Statewide Trail Map 2016 (PDF, 11.3 MB)
The turnout for our annual Greenways Foundation Luncheon was fantastic and we want to thank all who attended.
Together, we supported Indiana blueways, greenways and trails as we enjoyed a fast-moving program. Angie Poole provided a lively virtual tour of the Cardinal Greenways (which she manages as executive director), followed by an informative report on the trail user survery now in progress, under the skilled leadership of the Eppley Institute and the IU School of Public Health. We also heard a report on the Butler, Fairman & Seufert 2017 Greenways Foundation Trails Grant Program and, lastly, honored the recipients of this year’s Indiana Greenways Awards. The awards were presented by Greenways Foundation President Karen Bohn.
Kara Kish has led efforts in designing, overseeing, and building the Griffin Bike Park in Terre Haute — a 300-acre underused and heavily wooded former coal mine which has been turned into a Disneyland for mountain biking enthusiasts.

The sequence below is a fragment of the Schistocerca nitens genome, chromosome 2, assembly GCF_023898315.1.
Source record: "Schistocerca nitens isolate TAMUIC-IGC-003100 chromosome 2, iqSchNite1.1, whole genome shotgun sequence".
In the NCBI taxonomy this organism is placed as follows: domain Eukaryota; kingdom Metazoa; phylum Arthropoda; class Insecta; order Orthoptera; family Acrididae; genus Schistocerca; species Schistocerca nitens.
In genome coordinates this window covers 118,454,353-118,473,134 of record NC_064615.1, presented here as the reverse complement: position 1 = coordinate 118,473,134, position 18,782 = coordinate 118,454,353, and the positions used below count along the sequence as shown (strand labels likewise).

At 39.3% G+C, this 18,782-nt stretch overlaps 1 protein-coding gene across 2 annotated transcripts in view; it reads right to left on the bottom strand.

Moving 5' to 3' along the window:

Under Kara’s leadership, the Friends of Griffin Bike Parks raised nearly 1.6 million dollars, procured sponsors and volunteers, and managed the construction of the project. Most recently, a full-time park manager and a maintenance specialist have been hired to further maintain, develop, and program events for the Park.
Kara also help found Trips for Kids Griffin Bike Park, Indiana’s only Trips for Kids chapter. This chapter allows underserved youth a chance to get out and ride a bike in the park and learn important life lessons as well.